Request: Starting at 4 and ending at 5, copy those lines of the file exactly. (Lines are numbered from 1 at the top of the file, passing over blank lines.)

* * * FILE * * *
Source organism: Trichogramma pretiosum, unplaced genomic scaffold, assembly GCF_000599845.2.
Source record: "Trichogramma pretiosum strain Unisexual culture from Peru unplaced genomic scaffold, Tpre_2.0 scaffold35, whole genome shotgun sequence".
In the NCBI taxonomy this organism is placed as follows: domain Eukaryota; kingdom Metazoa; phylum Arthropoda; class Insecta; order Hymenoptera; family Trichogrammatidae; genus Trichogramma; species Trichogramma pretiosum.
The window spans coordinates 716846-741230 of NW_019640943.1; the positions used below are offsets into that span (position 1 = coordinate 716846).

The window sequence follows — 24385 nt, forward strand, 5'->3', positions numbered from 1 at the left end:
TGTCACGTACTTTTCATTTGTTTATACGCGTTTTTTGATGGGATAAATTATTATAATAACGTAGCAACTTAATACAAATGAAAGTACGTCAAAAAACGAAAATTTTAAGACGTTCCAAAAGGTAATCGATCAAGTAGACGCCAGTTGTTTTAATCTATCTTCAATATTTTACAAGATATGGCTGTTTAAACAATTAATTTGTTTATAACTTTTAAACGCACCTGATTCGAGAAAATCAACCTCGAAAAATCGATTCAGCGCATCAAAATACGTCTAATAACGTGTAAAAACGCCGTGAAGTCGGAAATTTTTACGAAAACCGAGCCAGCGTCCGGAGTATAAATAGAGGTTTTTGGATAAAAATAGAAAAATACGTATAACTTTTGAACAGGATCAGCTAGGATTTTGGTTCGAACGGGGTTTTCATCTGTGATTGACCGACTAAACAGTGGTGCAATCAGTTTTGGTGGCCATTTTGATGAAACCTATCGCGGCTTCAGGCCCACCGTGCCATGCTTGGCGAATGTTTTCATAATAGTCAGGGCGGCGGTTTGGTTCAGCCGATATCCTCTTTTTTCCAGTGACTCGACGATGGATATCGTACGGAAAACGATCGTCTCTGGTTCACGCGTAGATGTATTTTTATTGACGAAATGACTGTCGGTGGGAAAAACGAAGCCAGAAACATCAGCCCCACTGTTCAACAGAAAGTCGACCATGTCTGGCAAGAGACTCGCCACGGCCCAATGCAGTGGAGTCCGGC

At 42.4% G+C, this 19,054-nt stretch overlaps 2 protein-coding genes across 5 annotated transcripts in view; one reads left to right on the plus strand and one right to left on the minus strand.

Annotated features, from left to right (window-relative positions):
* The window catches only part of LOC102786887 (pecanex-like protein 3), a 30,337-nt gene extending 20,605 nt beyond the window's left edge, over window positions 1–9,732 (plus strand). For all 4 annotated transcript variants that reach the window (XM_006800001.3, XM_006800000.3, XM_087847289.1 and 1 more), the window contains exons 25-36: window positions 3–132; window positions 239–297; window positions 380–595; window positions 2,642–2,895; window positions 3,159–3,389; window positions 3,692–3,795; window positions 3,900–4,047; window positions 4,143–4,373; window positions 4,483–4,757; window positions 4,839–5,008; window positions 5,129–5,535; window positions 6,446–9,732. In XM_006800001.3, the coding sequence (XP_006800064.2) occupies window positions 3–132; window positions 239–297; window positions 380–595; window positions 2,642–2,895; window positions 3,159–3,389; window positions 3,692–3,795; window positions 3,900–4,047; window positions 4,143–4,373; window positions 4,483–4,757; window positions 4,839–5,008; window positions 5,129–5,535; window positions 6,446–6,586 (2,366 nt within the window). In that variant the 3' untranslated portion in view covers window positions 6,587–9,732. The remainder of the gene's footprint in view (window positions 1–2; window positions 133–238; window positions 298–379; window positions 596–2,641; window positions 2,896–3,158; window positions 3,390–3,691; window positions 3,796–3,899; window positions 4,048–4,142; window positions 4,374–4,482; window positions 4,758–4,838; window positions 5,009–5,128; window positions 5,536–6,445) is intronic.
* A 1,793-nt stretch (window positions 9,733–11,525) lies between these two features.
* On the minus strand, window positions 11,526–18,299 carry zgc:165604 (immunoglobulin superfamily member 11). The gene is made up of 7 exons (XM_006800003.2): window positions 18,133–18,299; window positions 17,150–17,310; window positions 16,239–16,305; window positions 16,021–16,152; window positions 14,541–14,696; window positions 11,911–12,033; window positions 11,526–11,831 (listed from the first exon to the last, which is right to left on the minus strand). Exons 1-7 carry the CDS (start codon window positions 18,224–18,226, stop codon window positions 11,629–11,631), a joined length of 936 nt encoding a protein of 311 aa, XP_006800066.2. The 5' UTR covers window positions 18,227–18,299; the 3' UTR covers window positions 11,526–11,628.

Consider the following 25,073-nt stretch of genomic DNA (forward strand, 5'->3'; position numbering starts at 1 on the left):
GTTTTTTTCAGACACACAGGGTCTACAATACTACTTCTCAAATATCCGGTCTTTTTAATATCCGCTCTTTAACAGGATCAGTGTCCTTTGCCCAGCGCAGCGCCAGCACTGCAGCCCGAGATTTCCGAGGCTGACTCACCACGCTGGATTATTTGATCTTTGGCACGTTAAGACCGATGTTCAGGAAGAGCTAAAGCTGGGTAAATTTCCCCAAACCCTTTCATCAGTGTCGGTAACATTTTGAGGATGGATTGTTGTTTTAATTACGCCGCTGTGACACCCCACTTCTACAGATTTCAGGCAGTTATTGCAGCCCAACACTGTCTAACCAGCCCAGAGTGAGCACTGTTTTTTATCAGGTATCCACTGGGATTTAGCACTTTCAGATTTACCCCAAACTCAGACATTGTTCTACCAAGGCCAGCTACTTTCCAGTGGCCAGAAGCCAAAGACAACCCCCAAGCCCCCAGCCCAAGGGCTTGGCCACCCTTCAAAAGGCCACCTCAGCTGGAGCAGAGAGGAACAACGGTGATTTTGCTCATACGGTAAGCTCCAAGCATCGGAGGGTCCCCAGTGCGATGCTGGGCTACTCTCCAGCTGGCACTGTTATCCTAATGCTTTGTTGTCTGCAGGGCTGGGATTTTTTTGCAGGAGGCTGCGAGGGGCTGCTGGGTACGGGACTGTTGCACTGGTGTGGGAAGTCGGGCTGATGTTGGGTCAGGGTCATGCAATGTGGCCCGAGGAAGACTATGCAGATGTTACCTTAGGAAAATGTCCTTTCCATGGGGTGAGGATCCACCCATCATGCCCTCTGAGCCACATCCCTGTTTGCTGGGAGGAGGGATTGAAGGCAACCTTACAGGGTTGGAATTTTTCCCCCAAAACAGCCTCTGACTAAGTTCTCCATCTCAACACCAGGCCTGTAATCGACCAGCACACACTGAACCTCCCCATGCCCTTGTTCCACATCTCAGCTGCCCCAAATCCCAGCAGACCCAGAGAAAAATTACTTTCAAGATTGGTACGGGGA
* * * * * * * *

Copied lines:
The window spans coordinates 716846-741230 of NW_019640943.1; the positions used below are offsets into that span (position 1 = coordinate 716846).

The window sequence follows — 24385 nt, forward strand, 5'->3', positions numbered from 1 at the left end: